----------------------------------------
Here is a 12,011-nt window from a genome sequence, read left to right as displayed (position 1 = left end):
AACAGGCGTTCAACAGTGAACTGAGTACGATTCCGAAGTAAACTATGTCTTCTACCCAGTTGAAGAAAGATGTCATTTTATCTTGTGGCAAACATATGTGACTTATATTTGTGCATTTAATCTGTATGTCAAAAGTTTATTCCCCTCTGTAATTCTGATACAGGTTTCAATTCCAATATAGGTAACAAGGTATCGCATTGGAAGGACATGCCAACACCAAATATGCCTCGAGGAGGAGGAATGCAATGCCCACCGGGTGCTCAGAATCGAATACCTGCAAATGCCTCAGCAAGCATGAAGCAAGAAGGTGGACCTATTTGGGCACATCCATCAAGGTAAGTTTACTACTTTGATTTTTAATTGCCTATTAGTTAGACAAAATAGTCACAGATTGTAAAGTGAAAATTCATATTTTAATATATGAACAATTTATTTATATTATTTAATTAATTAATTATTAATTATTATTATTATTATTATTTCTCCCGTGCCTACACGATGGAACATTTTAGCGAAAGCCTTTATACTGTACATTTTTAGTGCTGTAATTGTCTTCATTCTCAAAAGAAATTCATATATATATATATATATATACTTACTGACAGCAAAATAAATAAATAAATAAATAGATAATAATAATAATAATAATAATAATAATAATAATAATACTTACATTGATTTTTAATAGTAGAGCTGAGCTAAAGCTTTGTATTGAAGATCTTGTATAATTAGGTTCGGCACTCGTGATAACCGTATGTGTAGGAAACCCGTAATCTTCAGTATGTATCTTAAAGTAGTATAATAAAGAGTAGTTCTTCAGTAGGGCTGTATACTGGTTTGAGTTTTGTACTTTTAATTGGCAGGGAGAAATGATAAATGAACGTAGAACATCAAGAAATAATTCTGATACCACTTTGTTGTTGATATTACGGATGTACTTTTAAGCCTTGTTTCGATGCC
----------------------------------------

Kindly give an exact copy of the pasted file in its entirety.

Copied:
Here is a 12,011-nt window from a genome sequence, read left to right as displayed (position 1 = left end):
AACAGGCGTTCAACAGTGAACTGAGTACGATTCCGAAGTAAACTATGTCTTCTACCCAGTTGAAGAAAGATGTCATTTTATCTTGTGGCAAACATATGTGACTTATATTTGTGCATTTAATCTGTATGTCAAAAGTTTATTCCCCTCTGTAATTCTGATACAGGTTTCAATTCCAATATAGGTAACAAGGTATCGCATTGGAAGGACATGCCAACACCAAATATGCCTCGAGGAGGAGGAATGCAATGCCCACCGGGTGCTCAGAATCGAATACCTGCAAATGCCTCAGCAAGCATGAAGCAAGAAGGTGGACCTATTTGGGCACATCCATCAAGGTAAGTTTACTACTTTGATTTTTAATTGCCTATTAGTTAGACAAAATAGTCACAGATTGTAAAGTGAAAATTCATATTTTAATATATGAACAATTTATTTATATTATTTAATTAATTAATTATTAATTATTATTATTATTATTATTTCTCCCGTGCCTACACGATGGAACATTTTAGCGAAAGCCTTTATACTGTACATTTTTAGTGCTGTAATTGTCTTCATTCTCAAAAGAAATTCATATATATATATATATATATACTTACTGACAGCAAAATAAATAAATAAATAAATAGATAATAATAATAATAATAATAATAATAATAATAATAATACTTACATTGATTTTTAATAGTAGAGCTGAGCTAAAGCTTTGTATTGAAGATCTTGTATAATTAGGTTCGGCACTCGTGATAACCGTATGTGTAGGAAACCCGTAATCTTCAGTATGTATCTTAAAGTAGTATAATAAAGAGTAGTTCTTCAGTAGGGCTGTATACTGGTTTGAGTTTTGTACTTTTAATTGGCAGGGAGAAATGATAAATGAACGTAGAACATCAAGAAATAATTCTGATACCACTTTGTTGTTGATATTACGGATGTACTTTTAAGCCTTGTTTCGATGCC